Marcotte stresses that the high rates of sexual assault on college campuses don’t mean there are as many assailants as you might assume:
Let’s be clear: No one is saying that the high rates of victimization among college women mean that all men are rapists. That 1 in 5 college women have been assaulted doesn’t mean that 1 in 5 men are assailants. Far from it.
A study published in 2002 by David Lisak and Paul Miller, for which they interviewed college men about their sexual histories, found that only about 6 percent of the men surveyed had attempted or successfully raped someone. While some of them only tried once, most of the rapists were repeat offenders, with each committing an average of 5.8 rapes apiece. The 6 percent of men who were rapists were generally violent men, as well. “The 120 rapists were responsible for 1,225 separate acts of interpersonal violence, including rape, battery, and child physical and sexual abuse,” the researchers write. A single rapist can leave a wake of victims, racking up the numbers rapidly, as the victim surveys are clearly showing.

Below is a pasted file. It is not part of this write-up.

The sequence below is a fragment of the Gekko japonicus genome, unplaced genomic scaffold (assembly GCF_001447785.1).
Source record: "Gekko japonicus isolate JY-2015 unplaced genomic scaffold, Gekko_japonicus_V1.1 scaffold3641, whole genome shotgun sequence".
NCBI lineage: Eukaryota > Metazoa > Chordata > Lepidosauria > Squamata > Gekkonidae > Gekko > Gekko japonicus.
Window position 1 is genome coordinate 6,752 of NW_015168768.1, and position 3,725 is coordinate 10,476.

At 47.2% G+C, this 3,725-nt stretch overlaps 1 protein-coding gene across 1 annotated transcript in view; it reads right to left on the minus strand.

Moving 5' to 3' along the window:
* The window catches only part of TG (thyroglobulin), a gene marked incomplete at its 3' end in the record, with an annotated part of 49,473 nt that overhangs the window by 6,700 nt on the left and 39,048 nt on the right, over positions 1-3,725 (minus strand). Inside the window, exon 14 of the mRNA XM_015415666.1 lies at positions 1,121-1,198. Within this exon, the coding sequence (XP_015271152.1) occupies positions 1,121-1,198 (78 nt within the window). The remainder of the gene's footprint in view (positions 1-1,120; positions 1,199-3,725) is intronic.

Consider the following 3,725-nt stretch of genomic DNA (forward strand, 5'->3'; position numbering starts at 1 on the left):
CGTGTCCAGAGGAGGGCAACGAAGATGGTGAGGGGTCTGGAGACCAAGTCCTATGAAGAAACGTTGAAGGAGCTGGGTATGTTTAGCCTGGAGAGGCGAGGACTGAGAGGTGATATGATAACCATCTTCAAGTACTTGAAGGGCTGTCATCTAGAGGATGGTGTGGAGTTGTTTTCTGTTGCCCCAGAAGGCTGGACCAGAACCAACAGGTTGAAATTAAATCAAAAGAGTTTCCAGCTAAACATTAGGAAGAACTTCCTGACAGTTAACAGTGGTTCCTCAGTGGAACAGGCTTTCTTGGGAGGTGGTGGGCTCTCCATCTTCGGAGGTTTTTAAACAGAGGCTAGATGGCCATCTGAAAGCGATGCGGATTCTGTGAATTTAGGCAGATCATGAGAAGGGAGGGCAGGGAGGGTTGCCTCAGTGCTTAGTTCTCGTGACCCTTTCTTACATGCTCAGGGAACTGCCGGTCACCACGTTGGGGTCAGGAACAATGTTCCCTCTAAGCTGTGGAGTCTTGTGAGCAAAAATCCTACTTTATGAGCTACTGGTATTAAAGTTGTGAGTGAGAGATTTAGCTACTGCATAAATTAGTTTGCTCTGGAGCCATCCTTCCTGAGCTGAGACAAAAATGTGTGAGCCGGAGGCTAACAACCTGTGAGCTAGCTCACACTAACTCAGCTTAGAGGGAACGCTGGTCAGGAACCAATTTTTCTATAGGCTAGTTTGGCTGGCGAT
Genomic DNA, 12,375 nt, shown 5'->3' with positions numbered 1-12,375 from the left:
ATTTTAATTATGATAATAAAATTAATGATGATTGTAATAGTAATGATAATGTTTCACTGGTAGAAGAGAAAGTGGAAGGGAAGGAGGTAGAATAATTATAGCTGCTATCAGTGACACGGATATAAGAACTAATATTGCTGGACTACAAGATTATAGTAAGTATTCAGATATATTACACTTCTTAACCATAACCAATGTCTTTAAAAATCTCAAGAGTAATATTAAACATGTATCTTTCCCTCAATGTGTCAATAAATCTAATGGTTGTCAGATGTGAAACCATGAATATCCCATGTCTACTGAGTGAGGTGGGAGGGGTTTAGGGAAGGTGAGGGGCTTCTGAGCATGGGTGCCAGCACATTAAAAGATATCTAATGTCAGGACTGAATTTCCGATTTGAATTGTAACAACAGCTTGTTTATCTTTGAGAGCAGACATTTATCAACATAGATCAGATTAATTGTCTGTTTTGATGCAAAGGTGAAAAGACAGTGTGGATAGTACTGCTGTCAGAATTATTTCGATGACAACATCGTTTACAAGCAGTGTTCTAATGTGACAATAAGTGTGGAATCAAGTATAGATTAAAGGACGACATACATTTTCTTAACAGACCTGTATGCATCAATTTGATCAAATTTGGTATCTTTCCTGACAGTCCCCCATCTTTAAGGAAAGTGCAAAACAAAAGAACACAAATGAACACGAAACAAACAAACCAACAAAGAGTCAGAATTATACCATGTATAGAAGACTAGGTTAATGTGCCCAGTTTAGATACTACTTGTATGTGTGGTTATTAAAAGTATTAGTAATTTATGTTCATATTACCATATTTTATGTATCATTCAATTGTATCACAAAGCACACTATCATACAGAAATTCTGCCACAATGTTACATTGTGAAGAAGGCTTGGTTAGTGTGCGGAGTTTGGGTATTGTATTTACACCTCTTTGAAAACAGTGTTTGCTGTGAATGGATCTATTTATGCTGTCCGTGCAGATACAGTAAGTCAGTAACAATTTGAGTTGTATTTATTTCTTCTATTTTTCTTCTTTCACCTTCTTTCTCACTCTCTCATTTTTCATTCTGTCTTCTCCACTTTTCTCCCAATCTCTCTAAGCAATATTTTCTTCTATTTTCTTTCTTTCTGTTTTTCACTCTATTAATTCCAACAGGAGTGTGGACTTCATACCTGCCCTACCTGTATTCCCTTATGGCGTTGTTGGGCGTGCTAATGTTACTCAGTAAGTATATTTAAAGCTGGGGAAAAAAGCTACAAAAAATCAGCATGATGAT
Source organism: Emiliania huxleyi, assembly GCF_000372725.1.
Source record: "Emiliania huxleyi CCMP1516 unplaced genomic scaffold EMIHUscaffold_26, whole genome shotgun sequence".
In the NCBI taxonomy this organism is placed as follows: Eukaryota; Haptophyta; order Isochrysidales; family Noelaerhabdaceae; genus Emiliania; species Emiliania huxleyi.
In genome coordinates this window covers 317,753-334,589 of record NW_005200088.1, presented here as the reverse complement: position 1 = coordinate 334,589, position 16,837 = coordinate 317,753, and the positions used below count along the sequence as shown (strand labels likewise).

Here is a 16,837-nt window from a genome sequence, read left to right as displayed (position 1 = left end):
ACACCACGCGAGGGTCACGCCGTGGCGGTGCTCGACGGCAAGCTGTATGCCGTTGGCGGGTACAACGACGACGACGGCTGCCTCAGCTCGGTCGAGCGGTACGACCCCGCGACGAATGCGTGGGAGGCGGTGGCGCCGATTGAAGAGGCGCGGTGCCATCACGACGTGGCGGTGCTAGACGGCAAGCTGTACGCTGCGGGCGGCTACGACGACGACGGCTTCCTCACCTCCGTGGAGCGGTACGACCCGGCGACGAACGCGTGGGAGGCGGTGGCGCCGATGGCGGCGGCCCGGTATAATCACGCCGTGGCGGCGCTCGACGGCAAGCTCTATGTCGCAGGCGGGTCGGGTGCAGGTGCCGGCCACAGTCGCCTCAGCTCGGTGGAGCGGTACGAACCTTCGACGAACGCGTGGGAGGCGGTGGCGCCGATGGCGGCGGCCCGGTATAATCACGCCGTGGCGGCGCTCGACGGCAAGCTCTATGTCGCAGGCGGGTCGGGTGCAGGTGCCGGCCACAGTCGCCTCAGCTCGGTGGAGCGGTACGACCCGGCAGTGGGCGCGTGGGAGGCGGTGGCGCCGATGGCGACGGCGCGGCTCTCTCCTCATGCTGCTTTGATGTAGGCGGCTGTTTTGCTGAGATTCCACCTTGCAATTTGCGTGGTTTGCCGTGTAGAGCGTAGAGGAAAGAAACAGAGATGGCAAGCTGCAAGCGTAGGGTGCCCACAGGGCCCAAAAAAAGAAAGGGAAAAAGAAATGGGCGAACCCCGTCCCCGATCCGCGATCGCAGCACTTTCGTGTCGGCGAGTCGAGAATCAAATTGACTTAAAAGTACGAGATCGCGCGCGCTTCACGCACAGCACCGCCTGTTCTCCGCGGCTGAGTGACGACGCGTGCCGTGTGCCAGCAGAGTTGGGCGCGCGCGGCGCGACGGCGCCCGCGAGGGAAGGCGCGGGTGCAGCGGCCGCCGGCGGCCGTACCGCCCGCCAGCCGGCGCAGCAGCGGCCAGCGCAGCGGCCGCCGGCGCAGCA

Update from a reader:
Can I possibly be the only one just flabbergasted by the line in this post that “only about 6 percent of the men surveyed had attempted or successfully raped someone”? The idea that 6 guys out of a group of 100 being rapists is a small number shocks the hell out of me. I am a straight white male with a college fraternity background I am not particularly proud of, but even with that life experience, had you asked me to guess the percentage of guys who had actually raped or attempted to rape a woman, I would have suggested some tiny fraction less than 1%. I mean, who the hell RAPES someone? I accept the positive aspect of the larger point – that the number of rapists is smaller than the number of victims – but that seems obvious to me, and way less shocking (and frankly depressing) than the “good” news that “only” 6/100 guys is a rapist.